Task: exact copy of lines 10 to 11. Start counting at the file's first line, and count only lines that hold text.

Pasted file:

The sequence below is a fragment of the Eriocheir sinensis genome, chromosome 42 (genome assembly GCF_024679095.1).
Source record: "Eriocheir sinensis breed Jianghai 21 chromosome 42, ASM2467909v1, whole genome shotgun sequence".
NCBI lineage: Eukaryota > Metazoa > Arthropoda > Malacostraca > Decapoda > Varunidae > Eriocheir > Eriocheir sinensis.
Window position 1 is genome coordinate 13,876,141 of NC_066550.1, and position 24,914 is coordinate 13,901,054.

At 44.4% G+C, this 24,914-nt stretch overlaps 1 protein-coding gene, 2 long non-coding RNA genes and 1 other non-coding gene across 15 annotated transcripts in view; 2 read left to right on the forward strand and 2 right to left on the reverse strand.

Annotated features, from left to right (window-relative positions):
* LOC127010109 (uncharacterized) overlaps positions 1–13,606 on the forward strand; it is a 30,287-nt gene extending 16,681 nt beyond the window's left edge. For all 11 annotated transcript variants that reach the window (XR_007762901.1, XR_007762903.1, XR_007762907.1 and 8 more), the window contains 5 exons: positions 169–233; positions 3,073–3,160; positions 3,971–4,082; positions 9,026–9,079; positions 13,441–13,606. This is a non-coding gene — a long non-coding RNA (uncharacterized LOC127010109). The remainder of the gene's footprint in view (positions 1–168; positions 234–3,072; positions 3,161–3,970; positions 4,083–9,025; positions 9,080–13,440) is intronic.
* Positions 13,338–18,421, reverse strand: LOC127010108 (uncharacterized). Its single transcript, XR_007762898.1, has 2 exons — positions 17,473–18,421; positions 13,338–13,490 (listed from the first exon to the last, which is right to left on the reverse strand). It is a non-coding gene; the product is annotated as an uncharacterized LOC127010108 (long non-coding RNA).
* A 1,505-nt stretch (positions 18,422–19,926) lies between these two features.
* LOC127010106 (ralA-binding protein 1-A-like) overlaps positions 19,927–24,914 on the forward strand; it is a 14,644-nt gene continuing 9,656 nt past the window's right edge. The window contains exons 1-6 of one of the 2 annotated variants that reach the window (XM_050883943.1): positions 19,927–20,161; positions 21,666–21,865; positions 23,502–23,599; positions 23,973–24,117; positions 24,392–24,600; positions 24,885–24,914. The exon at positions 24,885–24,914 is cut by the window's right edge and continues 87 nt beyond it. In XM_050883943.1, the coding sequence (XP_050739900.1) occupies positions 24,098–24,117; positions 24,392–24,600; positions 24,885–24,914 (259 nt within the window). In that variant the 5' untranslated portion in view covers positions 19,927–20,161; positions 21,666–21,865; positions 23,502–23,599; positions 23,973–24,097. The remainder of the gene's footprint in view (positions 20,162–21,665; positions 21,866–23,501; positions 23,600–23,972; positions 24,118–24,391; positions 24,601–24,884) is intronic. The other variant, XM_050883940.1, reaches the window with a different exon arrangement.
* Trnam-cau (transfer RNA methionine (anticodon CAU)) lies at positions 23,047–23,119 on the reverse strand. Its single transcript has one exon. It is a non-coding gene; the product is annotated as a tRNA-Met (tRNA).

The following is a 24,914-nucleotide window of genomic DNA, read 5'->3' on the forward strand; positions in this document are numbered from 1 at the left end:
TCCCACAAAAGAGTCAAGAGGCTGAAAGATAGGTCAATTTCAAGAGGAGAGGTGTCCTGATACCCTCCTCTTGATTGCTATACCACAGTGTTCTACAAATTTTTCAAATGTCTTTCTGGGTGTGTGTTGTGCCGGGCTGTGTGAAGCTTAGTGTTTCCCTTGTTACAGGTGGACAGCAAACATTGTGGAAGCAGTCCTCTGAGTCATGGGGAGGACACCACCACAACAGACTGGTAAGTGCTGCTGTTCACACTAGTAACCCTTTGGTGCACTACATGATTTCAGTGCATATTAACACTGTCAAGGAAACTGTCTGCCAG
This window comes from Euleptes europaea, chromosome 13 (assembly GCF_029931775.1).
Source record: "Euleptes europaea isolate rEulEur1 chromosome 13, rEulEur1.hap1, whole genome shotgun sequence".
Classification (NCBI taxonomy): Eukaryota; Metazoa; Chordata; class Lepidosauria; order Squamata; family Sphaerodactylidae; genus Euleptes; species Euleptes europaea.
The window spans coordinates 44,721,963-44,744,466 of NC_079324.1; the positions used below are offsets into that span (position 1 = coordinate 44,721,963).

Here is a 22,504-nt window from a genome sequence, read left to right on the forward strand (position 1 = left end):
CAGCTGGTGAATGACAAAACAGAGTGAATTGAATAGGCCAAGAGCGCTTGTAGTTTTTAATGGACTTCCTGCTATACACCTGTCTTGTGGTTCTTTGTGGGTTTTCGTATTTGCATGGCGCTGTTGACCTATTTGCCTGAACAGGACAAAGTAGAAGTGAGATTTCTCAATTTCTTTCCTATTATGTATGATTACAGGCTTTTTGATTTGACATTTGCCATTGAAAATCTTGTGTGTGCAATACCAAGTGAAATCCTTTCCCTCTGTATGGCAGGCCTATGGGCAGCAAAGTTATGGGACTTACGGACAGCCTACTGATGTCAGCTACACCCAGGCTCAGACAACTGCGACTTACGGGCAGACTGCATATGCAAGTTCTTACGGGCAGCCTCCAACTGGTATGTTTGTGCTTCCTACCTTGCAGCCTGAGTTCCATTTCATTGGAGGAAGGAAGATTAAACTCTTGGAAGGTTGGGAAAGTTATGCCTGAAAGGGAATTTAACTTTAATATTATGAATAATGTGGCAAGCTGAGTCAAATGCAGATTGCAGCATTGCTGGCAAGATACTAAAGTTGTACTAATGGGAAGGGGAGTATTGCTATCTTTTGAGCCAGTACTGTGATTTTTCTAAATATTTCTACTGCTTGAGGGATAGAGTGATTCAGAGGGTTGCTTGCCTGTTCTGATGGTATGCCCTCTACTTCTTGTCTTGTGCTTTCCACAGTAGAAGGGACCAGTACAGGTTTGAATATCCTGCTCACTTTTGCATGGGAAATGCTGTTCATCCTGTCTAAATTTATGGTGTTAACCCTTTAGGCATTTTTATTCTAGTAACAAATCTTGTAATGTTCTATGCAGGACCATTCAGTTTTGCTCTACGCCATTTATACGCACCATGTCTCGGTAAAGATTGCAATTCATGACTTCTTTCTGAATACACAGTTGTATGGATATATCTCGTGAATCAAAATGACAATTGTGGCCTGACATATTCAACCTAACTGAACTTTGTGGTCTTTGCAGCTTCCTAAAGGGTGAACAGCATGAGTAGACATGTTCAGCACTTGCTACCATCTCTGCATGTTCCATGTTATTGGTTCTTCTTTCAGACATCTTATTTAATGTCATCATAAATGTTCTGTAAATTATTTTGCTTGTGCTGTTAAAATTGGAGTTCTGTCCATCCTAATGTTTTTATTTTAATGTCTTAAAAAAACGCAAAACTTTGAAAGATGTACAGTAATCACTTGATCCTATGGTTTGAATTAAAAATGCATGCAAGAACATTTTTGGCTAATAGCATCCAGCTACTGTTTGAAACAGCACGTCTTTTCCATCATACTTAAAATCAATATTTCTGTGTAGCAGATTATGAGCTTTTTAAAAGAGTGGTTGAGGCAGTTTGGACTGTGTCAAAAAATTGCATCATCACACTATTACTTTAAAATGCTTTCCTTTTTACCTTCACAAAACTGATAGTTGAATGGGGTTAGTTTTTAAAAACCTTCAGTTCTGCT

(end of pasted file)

* LOC127010106 (ralA-binding protein 1-A-like) overlaps positions 19,927–24,914 on the forward strand; it is a 14,644-nt gene continuing 9,656 nt past the window's right edge. The window contains exons 1-6 of one of the 2 annotated variants that reach the window (XM_050883943.1): positions 19,927–20,161; positions 21,666–21,865; positions 23,502–23,599; positions 23,973–24,117; positions 24,392–24,600; positions 24,885–24,914. The exon at positions 24,885–24,914 is cut by the window's right edge and continues 87 nt beyond it. In XM_050883943.1, the coding sequence (XP_050739900.1) occupies positions 24,098–24,117; positions 24,392–24,600; positions 24,885–24,914 (259 nt within the window). In that variant the 5' untranslated portion in view covers positions 19,927–20,161; positions 21,666–21,865; positions 23,502–23,599; positions 23,973–24,097. The remainder of the gene's footprint in view (positions 20,162–21,665; positions 21,866–23,501; positions 23,600–23,972; positions 24,118–24,391; positions 24,601–24,884) is intronic. The other variant, XM_050883940.1, reaches the window with a different exon arrangement.
* Trnam-cau (transfer RNA methionine (anticodon CAU)) lies at positions 23,047–23,119 on the reverse strand. Its single transcript has one exon. It is a non-coding gene; the product is annotated as a tRNA-Met (tRNA).